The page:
Category: Transceivers

A Revolution in Optical Aggregation Networks Is Coming

Today’s announcement from Infinera, on the industry’s first multipoint coherent transceiver technology, could very well be the next major network inflection point. XR optics technology, leveraging an innovative approach on the use of Nyquist subcarriers, enables a single transceiver to generate multiple, individually routable optical signals. The result is a single high-speed transceiver that can simultaneously communicate with numerous lower-speed transceivers, each with independent, dedicated data streams.

Single Pair Ethernet Consortium

Cabling Installation & Maintenance interviews Frank Straka, Panduit’s product line manager for copper products, about the Single Pair Ethernet Consortium, discussing the group’s objectives, the single-pair ecosystem, Panduit’s role in the group, and some forthcoming products related to this emerging technology.

Ethernet transceiver sales to decline 18% in 2019

LightCounting expects sales of Ethernet optical transceivers will have declined by 18% when it tallies figures for 2019. The decline is the largest the market research firm has recorded and the first year-on-year dip since 2009, when sales slipped 4%. However, LightCounting states in its new “High Speed Ethernet Optics Report” that purchases of Ethernet optical transceivers should rebound through 2024.

What hampered the deployment of 40G / 100G transceiver in data center? –

This article explores some practical problems and difficulties in the application of high-speed transceiver in the data center. For example, the 40G / 100G high-speed transceiver has not developed a revolutionary new photoelectric conversion technology, but by upgrading the manufacturing process, the original 10G transceiver technology to expand. In essence, for the 10G transceiver, by increasing the number of transceiver fiber to enhance the bandwidth. 

QSFP-DD800 MSA Group eyes 800-Gbps pluggable transceivers

Several industry leaders, including Broadcom, Cisco, Finisar, Intel, Juniper Networks, Marvell, Molex and Samtec, have announced a new QSFP-DD800 MSA Group to advance the development of high-speed, double-density quad small form factor pluggable (QSFP-DD800) modules to support 800 Gbps connectivity. This MSA will enable QSFP-DD800’s eight electrical lanes to operate at 100 Gigabit per second (Gbps) each, by providing technical solutions for 800 Gbps module and connector systems. It will also define a module, connector, stacked connector and a hybrid connector that is a BiPass/Flyover variant which can eliminate the signal losses on a traditional PCB.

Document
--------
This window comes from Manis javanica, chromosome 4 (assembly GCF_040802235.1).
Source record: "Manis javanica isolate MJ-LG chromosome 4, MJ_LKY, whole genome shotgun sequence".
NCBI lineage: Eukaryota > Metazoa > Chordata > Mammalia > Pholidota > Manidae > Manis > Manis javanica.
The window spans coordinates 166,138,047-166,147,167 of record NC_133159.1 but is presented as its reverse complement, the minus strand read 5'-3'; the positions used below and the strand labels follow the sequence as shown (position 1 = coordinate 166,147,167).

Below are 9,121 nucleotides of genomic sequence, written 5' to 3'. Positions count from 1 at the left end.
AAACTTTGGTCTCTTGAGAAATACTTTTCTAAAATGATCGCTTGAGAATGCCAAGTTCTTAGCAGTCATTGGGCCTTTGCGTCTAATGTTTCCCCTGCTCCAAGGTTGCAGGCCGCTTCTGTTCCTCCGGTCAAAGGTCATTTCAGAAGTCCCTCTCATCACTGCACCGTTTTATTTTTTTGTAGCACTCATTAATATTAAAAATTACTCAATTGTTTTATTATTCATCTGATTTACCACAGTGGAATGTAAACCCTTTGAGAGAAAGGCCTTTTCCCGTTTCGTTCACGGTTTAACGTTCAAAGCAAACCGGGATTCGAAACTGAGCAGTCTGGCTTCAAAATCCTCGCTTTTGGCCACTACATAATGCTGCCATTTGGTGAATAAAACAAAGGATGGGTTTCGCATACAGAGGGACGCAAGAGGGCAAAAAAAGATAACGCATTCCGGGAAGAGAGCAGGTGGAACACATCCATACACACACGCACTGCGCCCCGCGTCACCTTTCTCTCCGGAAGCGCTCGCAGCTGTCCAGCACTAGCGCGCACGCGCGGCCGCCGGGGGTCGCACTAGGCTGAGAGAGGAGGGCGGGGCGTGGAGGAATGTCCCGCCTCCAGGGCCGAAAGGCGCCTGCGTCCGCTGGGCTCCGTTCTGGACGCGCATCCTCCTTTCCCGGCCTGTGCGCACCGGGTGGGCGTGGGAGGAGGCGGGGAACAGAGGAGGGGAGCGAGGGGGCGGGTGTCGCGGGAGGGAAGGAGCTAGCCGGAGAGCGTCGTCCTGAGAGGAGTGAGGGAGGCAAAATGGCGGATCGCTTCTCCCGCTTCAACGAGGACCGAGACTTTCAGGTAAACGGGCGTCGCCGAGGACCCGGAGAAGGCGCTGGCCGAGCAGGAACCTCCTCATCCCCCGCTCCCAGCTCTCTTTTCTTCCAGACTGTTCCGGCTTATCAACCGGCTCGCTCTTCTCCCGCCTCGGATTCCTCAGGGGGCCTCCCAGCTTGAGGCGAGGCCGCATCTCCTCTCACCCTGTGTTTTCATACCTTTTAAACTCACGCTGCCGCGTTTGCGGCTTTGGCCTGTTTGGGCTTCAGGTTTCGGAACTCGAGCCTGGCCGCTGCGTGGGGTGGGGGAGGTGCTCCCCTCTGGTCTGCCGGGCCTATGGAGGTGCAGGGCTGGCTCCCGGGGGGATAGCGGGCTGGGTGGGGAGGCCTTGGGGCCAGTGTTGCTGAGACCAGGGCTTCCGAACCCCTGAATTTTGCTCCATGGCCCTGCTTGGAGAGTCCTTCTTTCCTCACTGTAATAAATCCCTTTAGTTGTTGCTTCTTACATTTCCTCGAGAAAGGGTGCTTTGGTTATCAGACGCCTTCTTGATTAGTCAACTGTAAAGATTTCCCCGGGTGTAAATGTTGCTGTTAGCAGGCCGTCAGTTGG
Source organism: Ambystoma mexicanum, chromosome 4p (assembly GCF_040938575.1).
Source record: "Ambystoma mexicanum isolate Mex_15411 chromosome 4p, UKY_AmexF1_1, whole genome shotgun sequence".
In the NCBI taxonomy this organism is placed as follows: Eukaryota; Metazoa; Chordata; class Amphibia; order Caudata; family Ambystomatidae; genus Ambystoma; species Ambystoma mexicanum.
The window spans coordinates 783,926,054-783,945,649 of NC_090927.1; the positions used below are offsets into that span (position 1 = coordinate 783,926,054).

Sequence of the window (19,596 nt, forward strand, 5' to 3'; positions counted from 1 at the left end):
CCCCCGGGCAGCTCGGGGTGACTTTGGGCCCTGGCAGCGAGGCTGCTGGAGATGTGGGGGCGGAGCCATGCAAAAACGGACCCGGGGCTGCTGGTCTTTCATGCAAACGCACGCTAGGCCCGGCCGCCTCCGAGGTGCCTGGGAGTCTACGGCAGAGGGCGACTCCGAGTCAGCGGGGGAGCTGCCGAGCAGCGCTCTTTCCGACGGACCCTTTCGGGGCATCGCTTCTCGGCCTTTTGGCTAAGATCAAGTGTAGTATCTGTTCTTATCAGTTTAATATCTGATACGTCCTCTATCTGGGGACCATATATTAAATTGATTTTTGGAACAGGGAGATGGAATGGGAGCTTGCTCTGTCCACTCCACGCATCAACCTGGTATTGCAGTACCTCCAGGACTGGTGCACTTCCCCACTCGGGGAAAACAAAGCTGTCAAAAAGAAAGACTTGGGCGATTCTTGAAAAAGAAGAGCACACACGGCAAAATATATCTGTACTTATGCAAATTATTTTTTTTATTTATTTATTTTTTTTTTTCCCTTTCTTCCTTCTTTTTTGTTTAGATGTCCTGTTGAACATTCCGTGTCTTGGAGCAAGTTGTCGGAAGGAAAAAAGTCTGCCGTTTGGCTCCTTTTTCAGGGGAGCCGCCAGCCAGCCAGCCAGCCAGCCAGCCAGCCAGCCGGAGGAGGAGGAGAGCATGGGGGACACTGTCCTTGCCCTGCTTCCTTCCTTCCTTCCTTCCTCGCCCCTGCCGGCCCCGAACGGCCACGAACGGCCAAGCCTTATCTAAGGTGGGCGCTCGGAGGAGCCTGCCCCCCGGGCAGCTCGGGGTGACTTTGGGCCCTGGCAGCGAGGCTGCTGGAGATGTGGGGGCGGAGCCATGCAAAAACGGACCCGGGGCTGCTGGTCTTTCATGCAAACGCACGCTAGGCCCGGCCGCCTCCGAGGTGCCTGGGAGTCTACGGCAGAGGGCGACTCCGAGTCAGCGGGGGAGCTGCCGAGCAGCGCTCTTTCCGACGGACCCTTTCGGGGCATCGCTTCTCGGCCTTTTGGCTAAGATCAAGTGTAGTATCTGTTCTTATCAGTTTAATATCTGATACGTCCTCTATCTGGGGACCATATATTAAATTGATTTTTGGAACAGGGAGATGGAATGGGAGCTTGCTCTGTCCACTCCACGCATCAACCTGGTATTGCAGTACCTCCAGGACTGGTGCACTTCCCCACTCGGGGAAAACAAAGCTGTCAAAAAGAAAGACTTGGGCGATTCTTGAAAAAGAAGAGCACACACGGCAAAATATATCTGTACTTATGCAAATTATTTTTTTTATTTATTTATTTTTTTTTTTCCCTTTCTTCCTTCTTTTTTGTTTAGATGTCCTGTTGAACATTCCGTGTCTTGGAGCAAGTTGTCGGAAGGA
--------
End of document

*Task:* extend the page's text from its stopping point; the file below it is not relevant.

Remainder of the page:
What are Small Form-Factor Pluggable Transceivers and their Types?

A SFP (Small Form-Factor Pluggable) transceiver is a compact, hot-swappable device that can be used for both transmit and receive data and also plugs into a physical port of a network device.  It is used in the communication network and has a transmitting side and receiving side. The SFP transceiver has a laser which communicates with the receiving side of the other optic on the other side. SFP transceivers are designed to support several communication standards including SONET, Gigabit Ethernet and Fibre Channel, and their interfaces on a networking device such as a router provides a modular device that can be freely adjusted to fiber optic and copper networking specifications.

Recent transceiver standards solve data centre upgrade issues

While once cost prohibitive, 100G network upgrades are now a viable option to improve network performance. The emergence of the QSFP form factor has brought economies of scale to 100G upgrades, putting 100G within the cost reach of both small and hyper-scale data center operators. With a small profile and reduced power consumption, the QSFP form factor is the choice of switch manufacturers for 100G platforms.

The Internet of the Future – What Happens Behind the Scenes?

The Internet of Things (IoT) is at the beginning of its golden age. Forecasts note that the number of connected devices could exceed the 20-billion mark by next year and could reach 50 billion by 2022. For all this, we are basically using just one network protocol. The still-dominant IPv4 standard uses 32-bit addresses, only making around 232, or 4.3 billion different addresses possible. Luckily, a new 128-bit format has existed in principle since 1998. This IPv6 standard offers an address space of 2128, or around 340 sextillions, eliminating any concerns. However, DE-CIX measurements show that currently, only around 5 percent of traffic corresponds to the new standard.